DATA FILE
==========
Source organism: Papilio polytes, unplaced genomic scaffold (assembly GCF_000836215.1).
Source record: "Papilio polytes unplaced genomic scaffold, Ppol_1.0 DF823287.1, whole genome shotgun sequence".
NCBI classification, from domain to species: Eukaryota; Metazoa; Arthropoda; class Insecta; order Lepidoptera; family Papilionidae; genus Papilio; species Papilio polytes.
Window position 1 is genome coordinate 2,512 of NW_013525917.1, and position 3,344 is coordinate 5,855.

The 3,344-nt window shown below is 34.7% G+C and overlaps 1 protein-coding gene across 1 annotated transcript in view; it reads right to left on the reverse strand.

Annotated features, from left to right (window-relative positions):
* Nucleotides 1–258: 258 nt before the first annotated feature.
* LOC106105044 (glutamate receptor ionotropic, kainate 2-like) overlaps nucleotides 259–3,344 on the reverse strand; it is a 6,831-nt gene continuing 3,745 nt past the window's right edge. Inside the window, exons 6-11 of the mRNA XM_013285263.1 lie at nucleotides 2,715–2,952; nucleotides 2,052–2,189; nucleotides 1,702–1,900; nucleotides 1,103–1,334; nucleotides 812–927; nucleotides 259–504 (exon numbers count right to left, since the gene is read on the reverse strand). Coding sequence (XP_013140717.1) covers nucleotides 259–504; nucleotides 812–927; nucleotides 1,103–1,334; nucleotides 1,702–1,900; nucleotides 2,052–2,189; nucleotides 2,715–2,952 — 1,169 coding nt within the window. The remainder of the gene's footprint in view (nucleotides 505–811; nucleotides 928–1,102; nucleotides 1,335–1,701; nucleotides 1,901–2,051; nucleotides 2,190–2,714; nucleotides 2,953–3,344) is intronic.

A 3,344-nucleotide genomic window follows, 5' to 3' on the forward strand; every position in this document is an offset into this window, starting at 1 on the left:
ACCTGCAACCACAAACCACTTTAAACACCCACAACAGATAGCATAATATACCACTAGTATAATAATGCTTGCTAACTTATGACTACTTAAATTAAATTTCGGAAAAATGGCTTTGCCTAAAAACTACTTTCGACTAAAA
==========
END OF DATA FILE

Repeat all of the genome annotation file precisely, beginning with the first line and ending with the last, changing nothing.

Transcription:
Source organism: Papilio polytes, unplaced genomic scaffold (assembly GCF_000836215.1).
Source record: "Papilio polytes unplaced genomic scaffold, Ppol_1.0 DF823287.1, whole genome shotgun sequence".
NCBI classification, from domain to species: Eukaryota; Metazoa; Arthropoda; class Insecta; order Lepidoptera; family Papilionidae; genus Papilio; species Papilio polytes.
Window position 1 is genome coordinate 2,512 of NW_013525917.1, and position 3,344 is coordinate 5,855.

The 3,344-nt window shown below is 34.7% G+C and overlaps 1 protein-coding gene across 1 annotated transcript in view; it reads right to left on the reverse strand.

Annotated features, from left to right (window-relative positions):
* Nucleotides 1–258: 258 nt before the first annotated feature.
* LOC106105044 (glutamate receptor ionotropic, kainate 2-like) overlaps nucleotides 259–3,344 on the reverse strand; it is a 6,831-nt gene continuing 3,745 nt past the window's right edge. Inside the window, exons 6-11 of the mRNA XM_013285263.1 lie at nucleotides 2,715–2,952; nucleotides 2,052–2,189; nucleotides 1,702–1,900; nucleotides 1,103–1,334; nucleotides 812–927; nucleotides 259–504 (exon numbers count right to left, since the gene is read on the reverse strand). Coding sequence (XP_013140717.1) covers nucleotides 259–504; nucleotides 812–927; nucleotides 1,103–1,334; nucleotides 1,702–1,900; nucleotides 2,052–2,189; nucleotides 2,715–2,952 — 1,169 coding nt within the window. The remainder of the gene's footprint in view (nucleotides 505–811; nucleotides 928–1,102; nucleotides 1,335–1,701; nucleotides 1,901–2,051; nucleotides 2,190–2,714; nucleotides 2,953–3,344) is intronic.

A 3,344-nucleotide genomic window follows, 5' to 3' on the forward strand; every position in this document is an offset into this window, starting at 1 on the left:
ACCTGCAACCACAAACCACTTTAAACACCCACAACAGATAGCATAATATACCACTAGTATAATAATGCTTGCTAACTTATGACTACTTAAATTAAATTTCGGAAAAATGGCTTTGCCTAAAAACTACTTTCGACTAAAA